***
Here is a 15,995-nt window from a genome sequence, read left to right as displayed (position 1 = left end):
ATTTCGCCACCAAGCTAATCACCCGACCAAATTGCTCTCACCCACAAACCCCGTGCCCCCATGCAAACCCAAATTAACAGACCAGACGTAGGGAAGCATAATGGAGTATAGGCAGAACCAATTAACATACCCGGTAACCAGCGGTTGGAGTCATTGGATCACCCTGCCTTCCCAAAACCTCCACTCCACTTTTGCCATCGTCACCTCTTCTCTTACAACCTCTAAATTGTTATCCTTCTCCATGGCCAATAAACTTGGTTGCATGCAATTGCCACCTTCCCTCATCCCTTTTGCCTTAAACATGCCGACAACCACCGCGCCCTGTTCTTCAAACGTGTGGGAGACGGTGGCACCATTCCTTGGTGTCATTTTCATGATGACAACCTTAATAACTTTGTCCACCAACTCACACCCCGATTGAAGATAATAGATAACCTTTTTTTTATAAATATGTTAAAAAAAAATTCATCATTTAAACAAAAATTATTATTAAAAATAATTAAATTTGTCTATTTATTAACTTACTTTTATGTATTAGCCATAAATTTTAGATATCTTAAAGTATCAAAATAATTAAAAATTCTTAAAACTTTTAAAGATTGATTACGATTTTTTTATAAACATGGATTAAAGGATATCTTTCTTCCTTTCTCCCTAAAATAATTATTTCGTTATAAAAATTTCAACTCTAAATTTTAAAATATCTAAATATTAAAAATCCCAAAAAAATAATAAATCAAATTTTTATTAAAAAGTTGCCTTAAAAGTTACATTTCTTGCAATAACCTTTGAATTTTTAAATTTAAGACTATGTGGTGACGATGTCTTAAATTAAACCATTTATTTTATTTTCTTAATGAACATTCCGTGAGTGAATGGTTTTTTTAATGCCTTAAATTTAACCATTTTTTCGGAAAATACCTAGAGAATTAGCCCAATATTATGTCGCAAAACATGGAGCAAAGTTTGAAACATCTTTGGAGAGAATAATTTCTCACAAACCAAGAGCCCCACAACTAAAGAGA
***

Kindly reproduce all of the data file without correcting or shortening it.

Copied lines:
Here is a 15,995-nt window from a genome sequence, read left to right as displayed (position 1 = left end):
ATTTCGCCACCAAGCTAATCACCCGACCAAATTGCTCTCACCCACAAACCCCGTGCCCCCATGCAAACCCAAATTAACAGACCAGACGTAGGGAAGCATAATGGAGTATAGGCAGAACCAATTAACATACCCGGTAACCAGCGGTTGGAGTCATTGGATCACCCTGCCTTCCCAAAACCTCCACTCCACTTTTGCCATCGTCACCTCTTCTCTTACAACCTCTAAATTGTTATCCTTCTCCATGGCCAATAAACTTGGTTGCATGCAATTGCCACCTTCCCTCATCCCTTTTGCCTTAAACATGCCGACAACCACCGCGCCCTGTTCTTCAAACGTGTGGGAGACGGTGGCACCATTCCTTGGTGTCATTTTCATGATGACAACCTTAATAACTTTGTCCACCAACTCACACCCCGATTGAAGATAATAGATAACCTTTTTTTTATAAATATGTTAAAAAAAAATTCATCATTTAAACAAAAATTATTATTAAAAATAATTAAATTTGTCTATTTATTAACTTACTTTTATGTATTAGCCATAAATTTTAGATATCTTAAAGTATCAAAATAATTAAAAATTCTTAAAACTTTTAAAGATTGATTACGATTTTTTTATAAACATGGATTAAAGGATATCTTTCTTCCTTTCTCCCTAAAATAATTATTTCGTTATAAAAATTTCAACTCTAAATTTTAAAATATCTAAATATTAAAAATCCCAAAAAAATAATAAATCAAATTTTTATTAAAAAGTTGCCTTAAAAGTTACATTTCTTGCAATAACCTTTGAATTTTTAAATTTAAGACTATGTGGTGACGATGTCTTAAATTAAACCATTTATTTTATTTTCTTAATGAACATTCCGTGAGTGAATGGTTTTTTTAATGCCTTAAATTTAACCATTTTTTCGGAAAATACCTAGAGAATTAGCCCAATATTATGTCGCAAAACATGGAGCAAAGTTTGAAACATCTTTGGAGAGAATAATTTCTCACAAACCAAGAGCCCCACAACTAAAGAGA